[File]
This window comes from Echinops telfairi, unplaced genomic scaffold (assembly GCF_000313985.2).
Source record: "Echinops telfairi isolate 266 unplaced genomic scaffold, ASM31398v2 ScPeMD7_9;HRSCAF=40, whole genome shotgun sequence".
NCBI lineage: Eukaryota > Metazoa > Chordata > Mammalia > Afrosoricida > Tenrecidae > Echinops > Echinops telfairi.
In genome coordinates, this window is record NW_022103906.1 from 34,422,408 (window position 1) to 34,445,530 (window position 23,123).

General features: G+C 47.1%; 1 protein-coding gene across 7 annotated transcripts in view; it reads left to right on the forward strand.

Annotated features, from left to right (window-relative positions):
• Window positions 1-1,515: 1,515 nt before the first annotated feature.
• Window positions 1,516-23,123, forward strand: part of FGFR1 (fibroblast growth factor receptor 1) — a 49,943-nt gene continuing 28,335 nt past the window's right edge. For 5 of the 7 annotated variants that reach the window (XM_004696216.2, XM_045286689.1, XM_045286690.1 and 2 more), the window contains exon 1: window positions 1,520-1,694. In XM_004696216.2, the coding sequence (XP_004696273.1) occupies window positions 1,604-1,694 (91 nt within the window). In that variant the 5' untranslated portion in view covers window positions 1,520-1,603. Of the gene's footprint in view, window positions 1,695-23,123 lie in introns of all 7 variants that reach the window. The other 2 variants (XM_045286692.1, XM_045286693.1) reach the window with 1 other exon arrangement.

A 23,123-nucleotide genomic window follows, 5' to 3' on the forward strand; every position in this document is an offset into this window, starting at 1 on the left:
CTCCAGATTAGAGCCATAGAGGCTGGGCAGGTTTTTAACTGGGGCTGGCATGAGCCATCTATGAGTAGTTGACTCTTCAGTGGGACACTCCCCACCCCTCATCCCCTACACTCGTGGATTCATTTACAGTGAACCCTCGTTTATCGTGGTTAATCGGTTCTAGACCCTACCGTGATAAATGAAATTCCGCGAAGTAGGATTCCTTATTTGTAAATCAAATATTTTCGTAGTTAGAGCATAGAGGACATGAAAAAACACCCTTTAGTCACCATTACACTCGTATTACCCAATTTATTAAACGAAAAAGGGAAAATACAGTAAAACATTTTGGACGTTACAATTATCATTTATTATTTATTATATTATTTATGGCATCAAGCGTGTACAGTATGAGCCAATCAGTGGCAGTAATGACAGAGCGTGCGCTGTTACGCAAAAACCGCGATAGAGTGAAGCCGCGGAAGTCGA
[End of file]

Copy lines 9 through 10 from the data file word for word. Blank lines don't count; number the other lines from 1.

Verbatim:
A 23,123-nucleotide genomic window follows, 5' to 3' on the forward strand; every position in this document is an offset into this window, starting at 1 on the left:
CTCCAGATTAGAGCCATAGAGGCTGGGCAGGTTTTTAACTGGGGCTGGCATGAGCCATCTATGAGTAGTTGACTCTTCAGTGGGACACTCCCCACCCCTCATCCCCTACACTCGTGGATTCATTTACAGTGAACCCTCGTTTATCGTGGTTAATCGGTTCTAGACCCTACCGTGATAAATGAAATTCCGCGAAGTAGGATTCCTTATTTGTAAATCAAATATTTTCGTAGTTAGAGCATAGAGGACATGAAAAAACACCCTTTAGTCACCATTACACTCGTATTACCCAATTTATTAAACGAAAAAGGGAAAATACAGTAAAACATTTTGGACGTTACAATTATCATTTATTATTTATTATATTATTTATGGCATCAAGCGTGTACAGTATGAGCCAATCAGTGGCAGTAATGACAGAGCGTGCGCTGTTACGCAAAAACCGCGATAGAGTGAAGCCGCGGAAGTCGA